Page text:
The authors examined the cross-informant consistency and level of agreement of ratings on the Social Skills Improvement System (SSIS) Bullying Subscale. They explored the effectiveness of using this set of multi-informant (i.e., teacher, parent, and student) social skills rating scales with an established record of yielding reliable and valid scores to define and measure perceptions about elementary students who bully others. The study examined a sample of 112 elementary children from the SSIS national standardization sample who each received a rating regarding the frequency of their bullying behaviors by a teacher, parent, and the student himself/herself. The results showed similar findings to the existing research. Although demonstrating some overall consistency, bullying behavior scores do differ between students and across informants supporting the importance of understanding informant variance. Students showed a difference in bullying scores across informants with scores on average increasing between informants. Teacher and parent reports provided lower ratings on bullying behavior than those provided by student self-report with overall ratings remaining consistent across informants. Higher levels of consistency existed on ratings by parents and students than by teachers and students. Teachers gave higher ratings than parents did, in particular for males. An examination of study limitations and future research concludes the report.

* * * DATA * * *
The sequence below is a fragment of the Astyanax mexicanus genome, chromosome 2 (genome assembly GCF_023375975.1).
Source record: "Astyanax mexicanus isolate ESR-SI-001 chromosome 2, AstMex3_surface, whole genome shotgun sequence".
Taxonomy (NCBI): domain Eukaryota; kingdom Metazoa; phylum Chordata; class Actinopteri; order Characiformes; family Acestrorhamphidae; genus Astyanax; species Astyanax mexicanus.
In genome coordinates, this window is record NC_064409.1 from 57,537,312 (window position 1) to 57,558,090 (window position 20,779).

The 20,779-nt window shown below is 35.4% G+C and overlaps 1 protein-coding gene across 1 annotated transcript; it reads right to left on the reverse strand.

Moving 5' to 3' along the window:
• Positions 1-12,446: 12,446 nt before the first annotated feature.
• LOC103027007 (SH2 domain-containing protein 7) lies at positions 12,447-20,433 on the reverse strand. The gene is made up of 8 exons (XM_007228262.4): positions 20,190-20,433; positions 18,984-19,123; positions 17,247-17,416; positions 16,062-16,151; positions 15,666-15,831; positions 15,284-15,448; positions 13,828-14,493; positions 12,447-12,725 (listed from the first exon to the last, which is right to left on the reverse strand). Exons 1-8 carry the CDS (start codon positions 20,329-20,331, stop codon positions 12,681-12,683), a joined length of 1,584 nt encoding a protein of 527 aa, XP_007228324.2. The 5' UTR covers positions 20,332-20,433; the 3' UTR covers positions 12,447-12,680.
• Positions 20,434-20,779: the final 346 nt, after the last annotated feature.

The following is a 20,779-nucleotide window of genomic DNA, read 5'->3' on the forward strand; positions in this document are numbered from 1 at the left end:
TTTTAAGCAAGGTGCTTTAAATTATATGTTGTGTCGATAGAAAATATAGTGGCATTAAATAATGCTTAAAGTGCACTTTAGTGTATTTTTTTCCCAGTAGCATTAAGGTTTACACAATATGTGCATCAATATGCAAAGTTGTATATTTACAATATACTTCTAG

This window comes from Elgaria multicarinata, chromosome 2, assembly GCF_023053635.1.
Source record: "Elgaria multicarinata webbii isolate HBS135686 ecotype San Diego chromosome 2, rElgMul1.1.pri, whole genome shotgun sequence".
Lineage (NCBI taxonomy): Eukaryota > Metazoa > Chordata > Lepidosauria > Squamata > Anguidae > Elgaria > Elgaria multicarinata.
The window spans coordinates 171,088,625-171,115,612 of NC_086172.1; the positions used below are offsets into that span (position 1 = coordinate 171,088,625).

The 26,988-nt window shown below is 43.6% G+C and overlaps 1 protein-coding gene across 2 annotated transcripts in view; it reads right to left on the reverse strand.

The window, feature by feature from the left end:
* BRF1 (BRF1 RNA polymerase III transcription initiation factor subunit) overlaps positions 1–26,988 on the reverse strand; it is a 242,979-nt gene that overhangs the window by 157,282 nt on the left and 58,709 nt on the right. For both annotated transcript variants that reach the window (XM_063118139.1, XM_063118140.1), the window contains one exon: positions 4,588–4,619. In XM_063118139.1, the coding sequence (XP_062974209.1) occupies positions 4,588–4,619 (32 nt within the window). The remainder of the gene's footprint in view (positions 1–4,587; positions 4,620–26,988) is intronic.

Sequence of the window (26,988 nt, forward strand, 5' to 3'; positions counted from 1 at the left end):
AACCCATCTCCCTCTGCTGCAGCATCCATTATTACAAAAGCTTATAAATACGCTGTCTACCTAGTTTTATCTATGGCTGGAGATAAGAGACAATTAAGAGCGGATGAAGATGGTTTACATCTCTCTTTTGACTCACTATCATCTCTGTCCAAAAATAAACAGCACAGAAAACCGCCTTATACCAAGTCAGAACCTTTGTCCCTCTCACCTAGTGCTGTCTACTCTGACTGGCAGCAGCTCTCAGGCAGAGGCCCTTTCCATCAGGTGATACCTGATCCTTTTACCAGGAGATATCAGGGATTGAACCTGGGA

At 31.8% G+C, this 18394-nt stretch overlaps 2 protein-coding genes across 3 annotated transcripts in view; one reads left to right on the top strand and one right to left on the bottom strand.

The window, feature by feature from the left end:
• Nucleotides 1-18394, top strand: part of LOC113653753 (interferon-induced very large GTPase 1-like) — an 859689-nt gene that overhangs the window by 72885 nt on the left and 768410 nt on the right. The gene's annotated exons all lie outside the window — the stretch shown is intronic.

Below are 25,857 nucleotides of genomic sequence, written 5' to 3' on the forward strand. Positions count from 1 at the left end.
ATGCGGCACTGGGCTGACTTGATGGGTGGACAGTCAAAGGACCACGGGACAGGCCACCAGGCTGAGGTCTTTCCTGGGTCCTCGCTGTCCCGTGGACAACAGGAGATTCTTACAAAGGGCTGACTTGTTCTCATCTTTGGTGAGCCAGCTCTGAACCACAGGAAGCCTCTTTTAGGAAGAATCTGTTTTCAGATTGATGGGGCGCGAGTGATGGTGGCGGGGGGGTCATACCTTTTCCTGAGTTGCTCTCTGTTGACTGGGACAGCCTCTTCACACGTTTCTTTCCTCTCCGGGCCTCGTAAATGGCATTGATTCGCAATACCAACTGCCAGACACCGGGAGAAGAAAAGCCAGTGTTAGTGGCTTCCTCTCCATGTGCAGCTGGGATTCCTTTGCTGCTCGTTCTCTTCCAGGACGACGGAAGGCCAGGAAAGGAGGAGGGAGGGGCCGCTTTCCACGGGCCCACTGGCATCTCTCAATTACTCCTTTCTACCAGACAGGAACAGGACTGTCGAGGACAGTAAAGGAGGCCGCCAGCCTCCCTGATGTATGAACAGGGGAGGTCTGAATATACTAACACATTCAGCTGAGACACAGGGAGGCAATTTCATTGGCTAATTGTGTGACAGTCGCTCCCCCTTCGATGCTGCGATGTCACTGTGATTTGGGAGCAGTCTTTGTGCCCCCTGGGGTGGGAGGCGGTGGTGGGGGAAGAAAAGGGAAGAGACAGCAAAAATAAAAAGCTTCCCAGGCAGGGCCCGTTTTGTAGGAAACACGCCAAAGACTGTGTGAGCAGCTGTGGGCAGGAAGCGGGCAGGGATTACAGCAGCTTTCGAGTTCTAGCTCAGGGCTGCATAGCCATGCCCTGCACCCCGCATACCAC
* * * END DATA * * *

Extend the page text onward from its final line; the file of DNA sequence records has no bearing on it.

- Cross-informant assessment
- Multiple informants
- SSIS rating scales
ASJC Scopus subject areas
- Developmental and Educational Psychology
- Sociology and Political Science